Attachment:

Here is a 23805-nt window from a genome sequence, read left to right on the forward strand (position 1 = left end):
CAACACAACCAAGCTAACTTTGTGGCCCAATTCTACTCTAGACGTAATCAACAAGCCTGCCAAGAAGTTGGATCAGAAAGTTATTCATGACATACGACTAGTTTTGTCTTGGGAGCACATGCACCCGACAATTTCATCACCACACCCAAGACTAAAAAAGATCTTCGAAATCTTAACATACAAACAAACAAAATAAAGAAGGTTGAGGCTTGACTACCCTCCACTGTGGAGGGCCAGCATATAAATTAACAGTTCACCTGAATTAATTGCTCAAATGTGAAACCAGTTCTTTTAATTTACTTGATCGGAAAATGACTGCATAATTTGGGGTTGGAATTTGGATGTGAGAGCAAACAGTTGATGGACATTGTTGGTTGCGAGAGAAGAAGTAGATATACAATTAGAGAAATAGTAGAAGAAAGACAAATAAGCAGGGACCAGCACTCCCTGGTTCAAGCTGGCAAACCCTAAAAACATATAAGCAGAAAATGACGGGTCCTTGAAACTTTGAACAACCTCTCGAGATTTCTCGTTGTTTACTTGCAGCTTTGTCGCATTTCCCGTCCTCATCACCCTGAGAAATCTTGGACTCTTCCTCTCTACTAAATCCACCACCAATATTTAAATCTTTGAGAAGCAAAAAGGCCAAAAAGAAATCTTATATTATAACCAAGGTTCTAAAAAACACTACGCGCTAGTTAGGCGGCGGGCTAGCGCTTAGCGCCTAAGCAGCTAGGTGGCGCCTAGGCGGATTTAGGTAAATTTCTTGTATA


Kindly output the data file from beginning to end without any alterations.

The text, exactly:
Here is a 23805-nt window from a genome sequence, read left to right on the forward strand (position 1 = left end):
CAACACAACCAAGCTAACTTTGTGGCCCAATTCTACTCTAGACGTAATCAACAAGCCTGCCAAGAAGTTGGATCAGAAAGTTATTCATGACATACGACTAGTTTTGTCTTGGGAGCACATGCACCCGACAATTTCATCACCACACCCAAGACTAAAAAAGATCTTCGAAATCTTAACATACAAACAAACAAAATAAAGAAGGTTGAGGCTTGACTACCCTCCACTGTGGAGGGCCAGCATATAAATTAACAGTTCACCTGAATTAATTGCTCAAATGTGAAACCAGTTCTTTTAATTTACTTGATCGGAAAATGACTGCATAATTTGGGGTTGGAATTTGGATGTGAGAGCAAACAGTTGATGGACATTGTTGGTTGCGAGAGAAGAAGTAGATATACAATTAGAGAAATAGTAGAAGAAAGACAAATAAGCAGGGACCAGCACTCCCTGGTTCAAGCTGGCAAACCCTAAAAACATATAAGCAGAAAATGACGGGTCCTTGAAACTTTGAACAACCTCTCGAGATTTCTCGTTGTTTACTTGCAGCTTTGTCGCATTTCCCGTCCTCATCACCCTGAGAAATCTTGGACTCTTCCTCTCTACTAAATCCACCACCAATATTTAAATCTTTGAGAAGCAAAAAGGCCAAAAAGAAATCTTATATTATAACCAAGGTTCTAAAAAACACTACGCGCTAGTTAGGCGGCGGGCTAGCGCTTAGCGCCTAAGCAGCTAGGTGGCGCCTAGGCGGATTTAGGTAAATTTCTTGTATA